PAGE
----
Food and drink chiefs have slammed the government’s packaging waste plans. Paul Freeston, president of the Food and Drink Federation, said it is “patently unfair” that all businesses will be charged in the same way, however they currently deal with waste.
He argues that companies which are already sustainable will be paying twice under the new system, and could pass on costs to consumers.
The updated rules from the government will regulate “extended producer responsibility” to tackle the growing problem of packaging waste.
These regulations aim to shift the waste and recycling costs of packaging from local authorities, to the businesses that produce it.
In turn, these costs will often be passed onto consumers in the form of higher pricing of many food items.
Paul Freeston, who is also CEO and chair of apetito UK and North America, said: “We fully support the principles of EPR – responsible use of plastic is the right way to do business.
“However, government has announced that it will simply not consider closed-loop systems for at least a year after EPR commences – failing to account for the fact that the most responsible businesses have invested significantly in future-looking systems that improve rates of re-use and recycling.
“And even when they do come to consider closed-loop, they have suggested that they will only make allowances for materials that are not “commonly collected” – even if the closed-loop system (such as our own) generates far better results.
“It is patently unfair that these businesses are to be taxed as if they simply had done nothing, and the industry is shocked to see there is no allowance for those who are taking plastic out of the system.
“Everyone will be subject to these new taxes, which means good sustainable businesses will be paying twice, and there’s only one possible outcome – which is increased costs to the consumer.”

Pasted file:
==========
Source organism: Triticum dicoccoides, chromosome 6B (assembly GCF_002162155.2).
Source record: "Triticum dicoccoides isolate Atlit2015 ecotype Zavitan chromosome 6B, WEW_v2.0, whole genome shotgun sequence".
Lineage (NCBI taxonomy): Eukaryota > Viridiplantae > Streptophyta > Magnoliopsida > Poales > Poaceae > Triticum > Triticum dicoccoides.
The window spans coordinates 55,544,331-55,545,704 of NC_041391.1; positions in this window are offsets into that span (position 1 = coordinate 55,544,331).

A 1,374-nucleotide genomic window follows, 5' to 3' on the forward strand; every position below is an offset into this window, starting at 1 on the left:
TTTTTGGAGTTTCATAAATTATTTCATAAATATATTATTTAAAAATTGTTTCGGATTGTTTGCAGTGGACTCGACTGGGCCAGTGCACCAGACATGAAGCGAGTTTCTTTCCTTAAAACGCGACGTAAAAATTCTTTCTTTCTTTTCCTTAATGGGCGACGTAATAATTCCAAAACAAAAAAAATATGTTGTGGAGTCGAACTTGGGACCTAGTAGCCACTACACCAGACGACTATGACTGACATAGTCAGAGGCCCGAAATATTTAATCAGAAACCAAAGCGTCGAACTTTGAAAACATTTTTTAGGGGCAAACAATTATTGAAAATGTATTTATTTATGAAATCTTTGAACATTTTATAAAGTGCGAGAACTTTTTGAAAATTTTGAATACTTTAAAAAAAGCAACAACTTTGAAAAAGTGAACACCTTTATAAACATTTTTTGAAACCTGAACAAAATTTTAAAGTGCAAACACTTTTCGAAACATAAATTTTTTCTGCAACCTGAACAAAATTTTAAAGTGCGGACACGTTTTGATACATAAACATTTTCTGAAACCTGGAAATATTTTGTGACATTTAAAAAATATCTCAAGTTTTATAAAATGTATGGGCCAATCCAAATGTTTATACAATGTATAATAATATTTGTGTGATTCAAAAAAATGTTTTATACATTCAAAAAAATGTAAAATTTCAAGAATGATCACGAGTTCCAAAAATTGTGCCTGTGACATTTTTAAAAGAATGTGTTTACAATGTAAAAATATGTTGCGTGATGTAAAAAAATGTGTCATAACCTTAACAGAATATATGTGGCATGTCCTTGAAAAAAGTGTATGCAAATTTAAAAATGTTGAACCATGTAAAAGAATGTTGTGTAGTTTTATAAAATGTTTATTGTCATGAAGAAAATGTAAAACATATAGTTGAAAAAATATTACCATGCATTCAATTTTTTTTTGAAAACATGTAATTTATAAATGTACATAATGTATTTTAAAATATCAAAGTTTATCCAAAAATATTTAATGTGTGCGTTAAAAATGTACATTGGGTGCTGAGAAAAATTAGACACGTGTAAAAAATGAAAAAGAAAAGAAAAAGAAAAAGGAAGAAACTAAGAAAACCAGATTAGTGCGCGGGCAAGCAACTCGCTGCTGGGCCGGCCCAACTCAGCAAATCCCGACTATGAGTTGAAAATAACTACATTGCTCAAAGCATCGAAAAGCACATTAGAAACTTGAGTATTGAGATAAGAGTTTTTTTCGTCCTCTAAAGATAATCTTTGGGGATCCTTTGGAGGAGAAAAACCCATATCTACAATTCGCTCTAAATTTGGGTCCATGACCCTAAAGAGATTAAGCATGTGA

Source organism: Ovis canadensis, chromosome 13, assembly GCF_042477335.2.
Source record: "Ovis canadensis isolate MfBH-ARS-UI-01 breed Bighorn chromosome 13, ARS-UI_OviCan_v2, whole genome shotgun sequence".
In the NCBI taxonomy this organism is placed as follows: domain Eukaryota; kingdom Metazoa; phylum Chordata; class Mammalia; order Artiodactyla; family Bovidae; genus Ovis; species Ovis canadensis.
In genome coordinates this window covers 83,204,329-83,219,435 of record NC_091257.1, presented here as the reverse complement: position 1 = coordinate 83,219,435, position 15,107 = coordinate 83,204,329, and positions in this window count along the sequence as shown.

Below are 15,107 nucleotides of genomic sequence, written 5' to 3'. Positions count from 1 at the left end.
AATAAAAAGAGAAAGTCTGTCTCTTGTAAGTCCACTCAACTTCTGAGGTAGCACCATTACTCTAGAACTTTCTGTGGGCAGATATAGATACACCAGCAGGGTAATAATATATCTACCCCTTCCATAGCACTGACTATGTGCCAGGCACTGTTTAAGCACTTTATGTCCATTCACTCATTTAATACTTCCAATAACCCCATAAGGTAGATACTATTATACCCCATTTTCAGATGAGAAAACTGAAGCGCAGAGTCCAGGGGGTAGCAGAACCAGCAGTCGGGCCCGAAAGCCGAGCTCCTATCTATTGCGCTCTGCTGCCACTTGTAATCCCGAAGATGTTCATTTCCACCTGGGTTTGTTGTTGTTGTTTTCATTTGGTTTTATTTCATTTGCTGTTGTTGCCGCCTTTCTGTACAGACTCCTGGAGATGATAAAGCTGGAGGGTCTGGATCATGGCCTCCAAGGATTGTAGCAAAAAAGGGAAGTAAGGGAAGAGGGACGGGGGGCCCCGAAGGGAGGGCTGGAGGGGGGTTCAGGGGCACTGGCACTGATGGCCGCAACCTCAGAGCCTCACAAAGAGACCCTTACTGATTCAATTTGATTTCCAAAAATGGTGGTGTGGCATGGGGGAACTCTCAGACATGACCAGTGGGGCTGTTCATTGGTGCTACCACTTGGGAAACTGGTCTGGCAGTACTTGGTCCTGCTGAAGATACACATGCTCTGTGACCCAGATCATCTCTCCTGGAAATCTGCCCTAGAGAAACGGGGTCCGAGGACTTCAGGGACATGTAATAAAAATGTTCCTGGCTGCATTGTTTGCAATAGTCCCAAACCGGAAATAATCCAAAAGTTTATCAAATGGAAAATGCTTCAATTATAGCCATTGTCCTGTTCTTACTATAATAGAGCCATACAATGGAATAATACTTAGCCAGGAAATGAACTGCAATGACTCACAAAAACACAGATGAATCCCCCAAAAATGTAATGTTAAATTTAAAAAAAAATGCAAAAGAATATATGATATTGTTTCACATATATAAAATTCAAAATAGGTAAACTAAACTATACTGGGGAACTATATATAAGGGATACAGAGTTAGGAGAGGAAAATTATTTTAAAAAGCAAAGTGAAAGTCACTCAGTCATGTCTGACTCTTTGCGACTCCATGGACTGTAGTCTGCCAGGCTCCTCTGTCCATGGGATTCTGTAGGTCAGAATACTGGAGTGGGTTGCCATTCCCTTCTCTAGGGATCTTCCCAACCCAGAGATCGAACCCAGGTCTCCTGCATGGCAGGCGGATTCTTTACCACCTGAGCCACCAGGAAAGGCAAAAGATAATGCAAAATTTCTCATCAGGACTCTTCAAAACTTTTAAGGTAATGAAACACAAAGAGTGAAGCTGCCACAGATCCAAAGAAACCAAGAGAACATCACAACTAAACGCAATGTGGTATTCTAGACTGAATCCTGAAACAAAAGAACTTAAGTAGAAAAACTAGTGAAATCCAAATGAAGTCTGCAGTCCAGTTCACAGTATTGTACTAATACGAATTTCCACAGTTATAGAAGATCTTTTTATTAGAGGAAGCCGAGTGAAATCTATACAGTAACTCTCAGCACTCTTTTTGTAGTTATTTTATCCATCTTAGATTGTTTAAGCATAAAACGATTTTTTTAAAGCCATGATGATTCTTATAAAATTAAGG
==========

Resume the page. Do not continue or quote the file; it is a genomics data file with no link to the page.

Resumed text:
Freeston said it is an irony that regulations which are designed to encourage businesses to create products that are easier to recycle, and to increase the use of recycled content in their products, will do the opposite to businesses who are currently doing the “right thing”.
His own business, apetito, which incorporates Wiltshire Farm Foods, is an illustrative example, being market-leader in home-delivered ready meals to the elderly.
Since 2021, it has been collecting the plastic trays (with up to 80 percent recycled material) from the homes of its customers, and reusing the material to make new trays.
This “industrial scale” closed-loop system is believed to be a world-first, and a template approach to packaging recycling and re-use.
Paul Freeston added: “As things stand, EPR is looking like just another tax, and a missed opportunity for government to address packaging waste.
“It’s important that the government recognises the value of closed-loop packaging initiatives, and works to support and encourage businesses that operate in this way.
“We welcome government packaging reform to combat the packaging waste challenge – but in its proposed current format, it will directly penalise those investing in driving environmental benefit, and do so at a greater cost to the average consumer’s shopping basket.”
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